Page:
Tuesday, 31 May 2016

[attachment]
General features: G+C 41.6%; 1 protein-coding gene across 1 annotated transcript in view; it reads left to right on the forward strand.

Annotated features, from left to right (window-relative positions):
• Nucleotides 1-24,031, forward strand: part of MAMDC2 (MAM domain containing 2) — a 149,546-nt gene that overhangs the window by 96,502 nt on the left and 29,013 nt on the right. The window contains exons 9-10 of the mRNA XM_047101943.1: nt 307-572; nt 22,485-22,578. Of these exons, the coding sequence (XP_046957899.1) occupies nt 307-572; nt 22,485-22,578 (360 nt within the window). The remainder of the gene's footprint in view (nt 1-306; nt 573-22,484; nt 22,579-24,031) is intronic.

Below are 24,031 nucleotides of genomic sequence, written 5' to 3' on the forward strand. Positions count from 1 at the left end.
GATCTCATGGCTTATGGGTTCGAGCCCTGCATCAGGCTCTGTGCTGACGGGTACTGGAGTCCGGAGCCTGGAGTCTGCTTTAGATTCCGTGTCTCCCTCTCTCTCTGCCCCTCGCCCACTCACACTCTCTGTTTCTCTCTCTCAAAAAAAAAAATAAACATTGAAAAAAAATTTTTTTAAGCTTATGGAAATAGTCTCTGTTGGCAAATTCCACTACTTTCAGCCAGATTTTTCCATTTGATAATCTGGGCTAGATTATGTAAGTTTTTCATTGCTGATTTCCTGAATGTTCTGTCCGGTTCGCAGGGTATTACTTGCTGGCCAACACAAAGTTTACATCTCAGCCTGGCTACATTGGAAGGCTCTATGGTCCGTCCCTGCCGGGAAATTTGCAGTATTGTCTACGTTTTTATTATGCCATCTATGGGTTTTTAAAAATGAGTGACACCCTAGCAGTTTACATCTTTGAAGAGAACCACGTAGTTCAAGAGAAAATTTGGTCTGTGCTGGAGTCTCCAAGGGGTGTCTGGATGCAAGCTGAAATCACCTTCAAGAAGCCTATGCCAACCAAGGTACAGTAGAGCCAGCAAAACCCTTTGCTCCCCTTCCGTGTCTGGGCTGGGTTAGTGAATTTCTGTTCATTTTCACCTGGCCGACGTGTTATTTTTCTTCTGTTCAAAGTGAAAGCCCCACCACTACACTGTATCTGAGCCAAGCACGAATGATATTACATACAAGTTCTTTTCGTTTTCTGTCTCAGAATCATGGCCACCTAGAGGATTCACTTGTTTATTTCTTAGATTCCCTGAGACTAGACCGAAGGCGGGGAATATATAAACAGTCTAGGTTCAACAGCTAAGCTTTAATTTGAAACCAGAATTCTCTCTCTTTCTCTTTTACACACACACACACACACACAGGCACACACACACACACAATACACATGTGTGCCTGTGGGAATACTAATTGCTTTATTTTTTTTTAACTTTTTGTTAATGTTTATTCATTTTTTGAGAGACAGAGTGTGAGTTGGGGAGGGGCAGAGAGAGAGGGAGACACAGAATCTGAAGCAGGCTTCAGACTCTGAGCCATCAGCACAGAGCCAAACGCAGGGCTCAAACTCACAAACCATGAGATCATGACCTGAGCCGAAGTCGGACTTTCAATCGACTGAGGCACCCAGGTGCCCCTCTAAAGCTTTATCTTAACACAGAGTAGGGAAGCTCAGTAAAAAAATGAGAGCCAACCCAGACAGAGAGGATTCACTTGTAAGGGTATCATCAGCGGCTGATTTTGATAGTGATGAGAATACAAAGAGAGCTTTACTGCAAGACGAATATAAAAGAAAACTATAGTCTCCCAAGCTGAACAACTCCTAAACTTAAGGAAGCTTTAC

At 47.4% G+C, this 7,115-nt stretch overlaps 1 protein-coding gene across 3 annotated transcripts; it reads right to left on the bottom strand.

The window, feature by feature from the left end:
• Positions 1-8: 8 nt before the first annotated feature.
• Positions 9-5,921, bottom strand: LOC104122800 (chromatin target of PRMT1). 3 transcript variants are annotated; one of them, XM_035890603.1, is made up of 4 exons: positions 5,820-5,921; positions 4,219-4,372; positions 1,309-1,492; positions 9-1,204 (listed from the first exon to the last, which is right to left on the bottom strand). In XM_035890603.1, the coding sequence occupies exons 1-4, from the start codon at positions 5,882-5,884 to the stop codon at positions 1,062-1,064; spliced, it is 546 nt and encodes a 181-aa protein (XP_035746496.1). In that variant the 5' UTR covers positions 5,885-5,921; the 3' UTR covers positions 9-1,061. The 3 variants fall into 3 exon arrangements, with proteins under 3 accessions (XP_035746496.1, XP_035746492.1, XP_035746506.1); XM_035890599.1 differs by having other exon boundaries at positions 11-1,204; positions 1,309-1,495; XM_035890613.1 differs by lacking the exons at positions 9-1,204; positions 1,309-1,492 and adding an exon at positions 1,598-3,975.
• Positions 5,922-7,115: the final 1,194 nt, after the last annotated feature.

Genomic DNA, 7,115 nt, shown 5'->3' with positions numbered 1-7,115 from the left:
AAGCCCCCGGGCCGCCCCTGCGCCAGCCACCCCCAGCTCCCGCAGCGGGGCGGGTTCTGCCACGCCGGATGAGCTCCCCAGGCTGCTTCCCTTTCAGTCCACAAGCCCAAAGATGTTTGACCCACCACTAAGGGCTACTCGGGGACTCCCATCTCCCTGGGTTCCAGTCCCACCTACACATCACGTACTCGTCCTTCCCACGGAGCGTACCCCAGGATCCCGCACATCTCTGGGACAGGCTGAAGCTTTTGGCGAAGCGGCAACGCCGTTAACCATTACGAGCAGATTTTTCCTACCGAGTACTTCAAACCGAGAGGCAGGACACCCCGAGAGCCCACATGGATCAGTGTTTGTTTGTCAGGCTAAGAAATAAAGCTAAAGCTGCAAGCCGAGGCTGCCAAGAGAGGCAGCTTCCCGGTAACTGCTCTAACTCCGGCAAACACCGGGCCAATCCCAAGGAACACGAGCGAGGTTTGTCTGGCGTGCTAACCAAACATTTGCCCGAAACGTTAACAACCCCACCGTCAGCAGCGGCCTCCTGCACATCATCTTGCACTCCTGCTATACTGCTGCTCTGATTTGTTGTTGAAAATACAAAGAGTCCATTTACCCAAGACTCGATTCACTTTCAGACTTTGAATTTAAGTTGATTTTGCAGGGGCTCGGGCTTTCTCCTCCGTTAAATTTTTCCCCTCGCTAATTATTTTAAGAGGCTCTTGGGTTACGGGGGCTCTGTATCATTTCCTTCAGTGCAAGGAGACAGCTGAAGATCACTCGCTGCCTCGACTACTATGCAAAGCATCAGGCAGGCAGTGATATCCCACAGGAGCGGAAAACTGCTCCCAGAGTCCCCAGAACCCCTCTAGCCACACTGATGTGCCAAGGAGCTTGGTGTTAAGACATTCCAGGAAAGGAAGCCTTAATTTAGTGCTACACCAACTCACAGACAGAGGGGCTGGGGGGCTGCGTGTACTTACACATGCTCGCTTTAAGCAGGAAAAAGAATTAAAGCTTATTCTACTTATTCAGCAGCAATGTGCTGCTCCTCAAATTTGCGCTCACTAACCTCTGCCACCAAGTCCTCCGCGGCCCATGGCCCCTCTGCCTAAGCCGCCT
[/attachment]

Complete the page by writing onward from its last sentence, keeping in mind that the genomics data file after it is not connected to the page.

Having just read Unbroken, Laura Hillenbrand's magnificent account of the life of Louis Zamperini, I can't get his story out of my head. For one thing it defies belief, in the sense that no one would believe it if it had been written as fiction. No one can suffer that much and live, we would think. No one's trials could have been that relentless. Or the Japanese POW camps couldn't have been that bad. Or certain Japanese individuals couldn't have been that evil. Strangely though - or not strangely, considering human nature - what seems even harder to believe is that Zamperini was convicted of his own sin (and a broken promise) by the Holy Spirit at a Billy Graham rally in 1949: that he was captured in the very best sense as a servant of Jesus, that he forgave all his tormentors, and went on to live a loving, happy, energetic, altruistic, Gospel-filled life. And a long life too. Though presumably he could have died of the pneumonia that afflicted him at age 2, it only ended up taking him a full 95 years later. And what a run he had of those bonus 95 years! Extraordinary by any measure, in each of their different phases. Of his early years as a right scamp, one can only be grateful he didn't live his boyhood now, when his parents would have been under pressure to get him drugged up faster than you can say ADHD or whatever else would be diagnosed. One has to note the immense contribution his close-knit family made to his strength of character. His parents married very young and stayed together trough thick and thin. They were religious (to what extent is not specified but they were Roman Catholic). They were strict but fair, and they taught their children right from wrong - supported in this by the culture at large, as parents no longer are. His young mother did not think it beneath her to cook modest but delicious meals for her family, meals that, as she could not possibly have guessed, would later on give emotional, vital sustenance to demoralised and starving men via Louis's description of them. His siblings were also important. His older brother Peter put him on track to his success as a track star, chanelling all that energy and fleetness of foot to positive purposes. His younger sisters were devoted to him, actively joining the rest of the family, during the long years of his disapperance, in not believing he was dead despite being officially told that he was. How many boys of poor background - or any background - are now blessed with these simple but crucial advantages? It's tempting to say 'none'. Even boys from strong families are now more likely to have their brains and moral compasses destroyed by the prevailing culture rather than shored up by it. The circumstances of Louis Zamperini's story are irreproduceable in today's world, in some instances for good reasons (like greater international accountability), but mostly for bad ones (social brokenness). And yet, despite his advantages, Zamperini could still have won the battle of his wartime experience but lost the war of civilian life afterwards. Many did. Unbroken gives a voice not only to Zamperini but also to his co-survivor (Russell Allen Phillips), to thousands of co-captives and, in a wider sense, to all the victims of Japanese POW camps, those who bodily survived and those who didn't.The major quibble I have with the book is with the title. Zamperini did survive the appalling ill-treatment and degradation he was subjected to. One can say he was not broken by his experience at the time. But in civilian life his brokenness became all too evident. A chap who nearly strangles his wife thinking he is strangling his wartime torturer is not hale and hearty. A chap who gets drunk every night is not keeping it together. A chap who's tormented by post-traumatic nightmares is not wholly sane. A chap who's lost his way, his money and is on the verge of losing his beautiful, long-suffering wife and his young child - this man is not 'unbroken'. In fact he is so broken that only the one true source of healing and salvation could repair him. And the one true source, as his wife Cynthia learned at those Billy Graham rallies, was the Lord Jesus, the Christ. Zamperini's story is one of being miraculously healed, not of being unbroken. I suppose the book's subtitle hints at this: "Survival. Resilience. Redemption." But the 'redemption' part of the narrative is confined to a few pages at the end of the book. And the questions for discussion appended in the 'Reader's Guide' afterwards undermine the obvious truth (as shown in the narrative) on two key points. Number 11 asks: "Louie believed he was the beneficiary of several miracles [...] What is your interpretation of those experiences?" - as if Zamperini had been wrong to see them as miracles. Number 21 suggests that the impact of Graham's influence on Zamperini was mainly to "restore his sense of dignity", to give him back his "self-worth" - whereas the crazy truth is that Zamperini needed to be broken further still, by conviction of his own sin, before he could be healed. Granted it was perhaps Zamperini himself who didn't want his salvation to be the focus of the book, in order to make the story more accessible to a secular audience. But after some 500 pages of narrative and notes, wouldn't it have been ok to give credit where it was due? Yes, those were miracles. No, dignity and self-worth didn't come first: salvation did. Those caveats aside, please read this book, the measured, graceful prose of which tells such a disturbing yet exhilarating true story.